Safe Surf Rated Back To Home Page Family Friendly Site
About
Bradford
  HIV/AIDS
Articles
  Alternative
Therapies
  HIV/AIDS
Videos
  HIV/AIDS
Links
  HIV/AIDS
News

Introduction:
Positively Positive
- Living with HIV
  Out
About
HIV
  Resume/
Curriculum Vitae:
HIV / AIDS Involvements
  Biography   HIV/AIDS
News Archive
HIV/AIDS News Bradford McIntyre
   



Study Examines Incident Hepatitis C Infection in HIV-Infected Men

February 1, 2011- Hepatitis C is a leading cause of illness and death for individuals infected with both HIV and hepatitis C.  Recent reports from around the world demonstrate that hepatitis C is emerging as a sexually transmitted infection among HIV-infected men who do not inject drugs.  However, many HIV-infected men do not receive continued screening for hepatitis C throughout their HIV care.  Hepatitis C symptoms often do not manifest themselves until the later stages of the illness, so people are not as likely to know that they have become infected and hence need further testing and treatment.  Researchers examined the role of later acquisition of hepatitis C in HIV patients in a new study published in Clinical Infectious Diseases , which is currently available online .

In the study, 1,800 HIV-infected men had an initial negative hepatitis C blood test result, with at least one subsequent test. At the time of their initial negative hepatitis C results, 94 percent were receiving antiretroviral therapy for HIV and 6 percent reported current or prior injection drug use.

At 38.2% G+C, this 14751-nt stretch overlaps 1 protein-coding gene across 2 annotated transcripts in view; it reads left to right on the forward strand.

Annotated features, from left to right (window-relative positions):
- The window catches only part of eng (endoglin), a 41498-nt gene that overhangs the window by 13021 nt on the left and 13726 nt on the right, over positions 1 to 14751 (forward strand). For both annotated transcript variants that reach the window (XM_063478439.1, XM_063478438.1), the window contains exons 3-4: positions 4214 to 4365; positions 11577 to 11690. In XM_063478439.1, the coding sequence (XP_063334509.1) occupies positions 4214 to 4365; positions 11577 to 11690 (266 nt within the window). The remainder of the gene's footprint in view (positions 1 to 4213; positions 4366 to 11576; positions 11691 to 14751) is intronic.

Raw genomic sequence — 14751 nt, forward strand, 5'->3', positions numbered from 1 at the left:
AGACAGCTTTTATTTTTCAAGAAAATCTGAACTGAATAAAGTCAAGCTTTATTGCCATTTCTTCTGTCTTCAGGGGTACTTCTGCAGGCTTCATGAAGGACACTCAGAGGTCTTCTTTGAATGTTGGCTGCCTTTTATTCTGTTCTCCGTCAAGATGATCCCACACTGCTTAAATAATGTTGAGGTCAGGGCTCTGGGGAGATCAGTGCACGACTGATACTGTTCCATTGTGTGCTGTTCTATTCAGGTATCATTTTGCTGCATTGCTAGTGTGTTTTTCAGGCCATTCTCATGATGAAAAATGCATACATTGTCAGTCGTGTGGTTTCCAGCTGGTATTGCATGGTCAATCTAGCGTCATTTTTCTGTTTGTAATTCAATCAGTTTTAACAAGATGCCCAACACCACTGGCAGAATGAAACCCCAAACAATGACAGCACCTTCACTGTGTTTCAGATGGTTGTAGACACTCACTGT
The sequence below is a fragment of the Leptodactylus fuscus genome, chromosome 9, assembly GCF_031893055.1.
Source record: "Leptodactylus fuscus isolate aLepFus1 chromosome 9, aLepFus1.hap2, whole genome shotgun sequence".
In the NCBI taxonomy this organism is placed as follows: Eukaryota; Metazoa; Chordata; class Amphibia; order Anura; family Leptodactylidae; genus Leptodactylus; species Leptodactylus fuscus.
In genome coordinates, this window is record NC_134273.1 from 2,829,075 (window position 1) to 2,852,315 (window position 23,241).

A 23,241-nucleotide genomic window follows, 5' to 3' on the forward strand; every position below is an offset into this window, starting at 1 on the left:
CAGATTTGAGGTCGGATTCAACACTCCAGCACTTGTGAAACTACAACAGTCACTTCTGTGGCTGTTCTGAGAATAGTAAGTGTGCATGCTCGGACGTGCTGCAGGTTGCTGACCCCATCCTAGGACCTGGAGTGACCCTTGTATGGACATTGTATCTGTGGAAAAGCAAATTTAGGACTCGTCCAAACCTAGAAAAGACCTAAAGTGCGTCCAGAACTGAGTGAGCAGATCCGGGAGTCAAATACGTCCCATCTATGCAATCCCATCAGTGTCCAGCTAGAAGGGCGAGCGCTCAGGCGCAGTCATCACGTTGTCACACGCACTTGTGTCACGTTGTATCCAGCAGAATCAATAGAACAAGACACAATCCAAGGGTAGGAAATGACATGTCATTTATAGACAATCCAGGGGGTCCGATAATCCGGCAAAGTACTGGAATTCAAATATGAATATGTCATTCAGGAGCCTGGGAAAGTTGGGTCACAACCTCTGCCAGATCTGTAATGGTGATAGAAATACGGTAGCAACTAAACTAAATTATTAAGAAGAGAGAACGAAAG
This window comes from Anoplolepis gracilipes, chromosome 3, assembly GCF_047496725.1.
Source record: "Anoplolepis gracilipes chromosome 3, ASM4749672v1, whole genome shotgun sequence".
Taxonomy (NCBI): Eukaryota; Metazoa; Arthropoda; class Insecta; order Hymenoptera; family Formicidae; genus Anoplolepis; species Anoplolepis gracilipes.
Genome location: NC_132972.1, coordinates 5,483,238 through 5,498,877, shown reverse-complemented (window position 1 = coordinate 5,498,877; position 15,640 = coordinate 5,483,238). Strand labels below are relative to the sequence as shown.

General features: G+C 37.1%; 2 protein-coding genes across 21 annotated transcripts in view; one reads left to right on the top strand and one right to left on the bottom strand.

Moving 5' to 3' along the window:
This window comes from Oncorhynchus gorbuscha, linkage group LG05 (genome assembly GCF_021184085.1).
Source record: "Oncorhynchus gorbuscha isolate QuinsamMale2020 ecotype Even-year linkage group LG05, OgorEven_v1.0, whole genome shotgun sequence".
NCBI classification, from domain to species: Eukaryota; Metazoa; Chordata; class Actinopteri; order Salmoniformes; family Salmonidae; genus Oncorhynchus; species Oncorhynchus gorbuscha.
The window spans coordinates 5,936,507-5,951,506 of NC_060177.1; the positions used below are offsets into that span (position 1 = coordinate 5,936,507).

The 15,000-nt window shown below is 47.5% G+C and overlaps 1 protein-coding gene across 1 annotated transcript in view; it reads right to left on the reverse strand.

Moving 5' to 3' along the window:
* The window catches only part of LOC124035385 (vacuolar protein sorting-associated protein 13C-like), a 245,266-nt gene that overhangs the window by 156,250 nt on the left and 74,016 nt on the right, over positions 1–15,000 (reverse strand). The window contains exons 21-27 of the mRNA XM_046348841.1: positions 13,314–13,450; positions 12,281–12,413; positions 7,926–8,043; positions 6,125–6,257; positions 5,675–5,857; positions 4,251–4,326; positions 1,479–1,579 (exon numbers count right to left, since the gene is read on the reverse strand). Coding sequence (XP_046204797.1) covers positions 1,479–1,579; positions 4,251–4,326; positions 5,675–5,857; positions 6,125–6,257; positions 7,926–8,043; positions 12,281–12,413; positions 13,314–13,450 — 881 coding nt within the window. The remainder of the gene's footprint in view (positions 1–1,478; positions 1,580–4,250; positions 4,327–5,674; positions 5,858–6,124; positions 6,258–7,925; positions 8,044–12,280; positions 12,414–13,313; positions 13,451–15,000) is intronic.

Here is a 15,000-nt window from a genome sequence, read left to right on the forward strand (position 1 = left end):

Ultimately, 36 patients were subsequently diagnosed with hepatitis C. Of those, 25 percent reported an injection drug use history, although 75 percent reported no current or previous injection drug use.

"Screening HIV-infected patients for hepatitis C only once upon entry into HIV care is not sufficient," according to study author Lynn E. Taylor, MD, of Brown University in Providence, R. I. "The standard of care needs to change. HIV-infected persons should have access to ongoing screening for hepatitis C. Doctors and patients may not be aware of or freely discuss all risk behaviors that may lead to hepatitis C infection. These behaviors are often stigmatized. Patients may not feel comfortable discussing these risk factors nor may they be aware of all the ways in which hepatitis C may be transmitted via blood."

###

Founded in 1904, The Journal of Infectious Diseases is the premier publication in the Western Hemisphere for original research on the pathogenesis, diagnosis, and treatment of infectious diseases; on the microbes that cause them; and on disorders of host immune mechanisms. Articles in JID include research results from microbiology, immunology, epidemiology, and related disciplines. JID is published under the auspices of the Infectious Diseases Society of America (IDSA). Based in Arlington, Va., IDSA is a professional society representing more than 9,000 physicians and scientists who specialize in infectious diseases. For more information, visit www.idsociety.org.


CONTACT:
John Heys
jheys@idsociety.org
703-299-0412


...positive attitudes are not simply 'moods'

Site Map

Contact Bradford McIntyre.

Web Design by Trevor Uksik

Copyright © 2003-2017 Bradford McIntyre. All rights reserved.

DESIGNED TO CREATE HIV & AIDS AWARENESS